By Kayla Daugherty
Video by Alexis Myers
More than 100 clergy, community leaders and citizens crowded together under a sea of umbrellas Monday night at Chicago Police Headquarters for a prayer vigil honoring Laquan McDonald, victim of a 2014 fatal police shooting.
The vigil was calm, with uniformed officers guarding the doors of police headquarters at 35th and Michigan and surveying the crowd. The vigil followed several days of mostly peaceful protests after the release of police dashcam video showing Officer Jason Van Dyke firing 16 times and killing McDonald, a black teen, in an encounter on the Southwest Side. Van Dyke was charged with first-degree murder and earlier Monday had been released on $150,000 bail.
At the vigil, church leaders from a variety of denominations and cultural backgrounds took the megaphone and prayed for peace and justice. Many of the leaders asked for the community to come together to pray for the youth of the city and also for police officers.
“I am a mother. I am a stepmother to young teenage black men and this could have been them.”
– Evette Willis
“When the video came out last week, we started talking about how we wanted to respond,” said Pastor David Swanson of New Community Church in Bronzeville. “It seemed that as people of faith, prayer was the best response. A great starting point would be to see more proactive interaction between churches, the clergy and the police. If we were to see more of that interaction and that relationship-building, that community policing, that would go a long way.”
The video was ordered released by a judge last week after the city fought for over a year to keep it under wraps. Police Supt. Garry McCarthy was fired early Tuesday by Mayor Rahm Emanuel, who faced growing pressure to oust McCarthy. Protesters have also called for the resignation of Cook County State’s Attorney Anita Alvarez, saying she took far too long to file charges against Van Dyke.
Those in the crowd ranged from older adults to college-aged young people to families with toddlers brought by their parents to witness from a young age what it meant to gather peacefully and make one’s voice heard.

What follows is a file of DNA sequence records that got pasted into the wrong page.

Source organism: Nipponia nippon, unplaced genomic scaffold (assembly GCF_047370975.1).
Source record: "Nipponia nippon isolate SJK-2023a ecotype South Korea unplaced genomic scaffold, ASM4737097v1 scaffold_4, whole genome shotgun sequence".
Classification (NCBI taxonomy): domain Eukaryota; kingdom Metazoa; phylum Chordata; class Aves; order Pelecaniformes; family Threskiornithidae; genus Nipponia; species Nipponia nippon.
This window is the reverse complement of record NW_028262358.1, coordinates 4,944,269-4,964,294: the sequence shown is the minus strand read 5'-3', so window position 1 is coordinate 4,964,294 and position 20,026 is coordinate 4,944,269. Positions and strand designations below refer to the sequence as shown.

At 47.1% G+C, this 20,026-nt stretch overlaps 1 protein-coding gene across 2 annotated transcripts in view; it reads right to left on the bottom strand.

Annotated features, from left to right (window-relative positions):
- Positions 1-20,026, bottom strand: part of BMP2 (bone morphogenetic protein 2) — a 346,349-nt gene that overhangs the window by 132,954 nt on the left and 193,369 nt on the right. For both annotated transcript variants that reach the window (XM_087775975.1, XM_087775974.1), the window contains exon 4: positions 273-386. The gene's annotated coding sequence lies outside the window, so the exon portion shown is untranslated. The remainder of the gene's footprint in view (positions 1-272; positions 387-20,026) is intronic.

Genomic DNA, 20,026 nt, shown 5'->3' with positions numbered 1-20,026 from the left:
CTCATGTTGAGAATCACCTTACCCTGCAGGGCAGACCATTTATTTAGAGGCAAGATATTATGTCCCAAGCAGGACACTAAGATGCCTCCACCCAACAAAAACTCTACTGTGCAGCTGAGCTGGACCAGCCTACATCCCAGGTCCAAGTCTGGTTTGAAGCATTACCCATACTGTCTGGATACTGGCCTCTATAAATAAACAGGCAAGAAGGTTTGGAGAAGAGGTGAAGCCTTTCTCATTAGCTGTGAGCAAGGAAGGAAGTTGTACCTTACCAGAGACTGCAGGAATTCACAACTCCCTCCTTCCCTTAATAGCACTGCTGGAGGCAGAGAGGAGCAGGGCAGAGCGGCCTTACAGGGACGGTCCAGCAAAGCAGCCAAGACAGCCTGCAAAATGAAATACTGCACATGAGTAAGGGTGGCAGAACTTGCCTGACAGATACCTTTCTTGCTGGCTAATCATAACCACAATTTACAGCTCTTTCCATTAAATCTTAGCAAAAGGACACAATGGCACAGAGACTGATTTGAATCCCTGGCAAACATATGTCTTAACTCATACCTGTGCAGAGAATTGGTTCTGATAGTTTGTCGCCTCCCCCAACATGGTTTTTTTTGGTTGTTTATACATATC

Daniel Michmerhuizen, a high school teacher from the South Side, stood on a bench in the rain during the entire vigil, holding his young son.
“My wife and my other son are also here. My entire family is here,” said Michmerhuizen. He and his wife helped coordinate the march to the protest from several blocks away.
Michmerhuizen has been teaching on the South Side for nine years and has had violence affect his students. This intimate interaction with gun violence motivates him to speak out whenever he has an opportunity.
“I’ve had kids [in my classes] who have been killed by gun violence,” Michmerhuizen said. “And anytime that there is a chance for us to speak out, anytime there is a chance for us to put our faith into action, it’s important for our family to do so and we model that for our children as well. “
The crowd included a large number of youth from the community, including Lamon Reccord, a 16-year-old activist who took part in the Black Friday protests along the Magnificent Mile.
“What’s got me out here are the young people,” said Reccord. “The young people are the future. You can’t kill them.”
Despite his young age, Reccord is determined to make a difference in the battle for justice. Reccord lives on the Southeast Side and was encouraged by the large number of people who showed up on Black Friday and to the vigil.
“It’s a good thing, because you know, right now we all know the issues that are going on in the City of Chicago and we all want to make a change,” he said. “If you want to see a change, you have to make a change. I think that this is what it is about. “
Reccord said he knows that there is a long fight ahead. “We’re so close, but we’re not there yet,” he said.
Amanda Askew, resident of Woodlawn, couldn’t agree more.
“The youth are the future. Before we [young people] were here, there was Martin Luther King, there was Coretta Scott King, Shirley Chisholm. There were all these people that paved the way for us,” said Askew, who is in her 20s. “You can learn from the older generation because they blazed a trail for us.”
Askew referred to the discrimination and other social issues that black and other minority communities dealt with and overcame.
“What did they do to get to that point and what can we use that they used years ago that we can use right now in 2015?” she said, citing voting, peaceful protests and community organizing. “The same thing they were doing back in the 70’s still works. It is still relevant for 2015.”
“The young people are the future. You can’t kill them.”
– Lamon Reccord
Evette Willis came to McDonald’s vigil hoping to secure a better future for Chicago’s youth.
“I am a mother. I am a stepmother to young teenage black men and this could have been them,” Willis said, referring to McDonald. “We need some answers to how that situation happened the way it did, and we want to make sure it never happens to anybody’s child ever again.”
For Willis, it is not about skin color or demographic differences–it’s about justice for children everywhere regardless of where they live over what they look like.
“We are just human beings,” she said. “We love the same, we look after our children the same. It’s all the same. The only thing that’s different is our color and some family and cultural differences. But yet, we are still human beings.”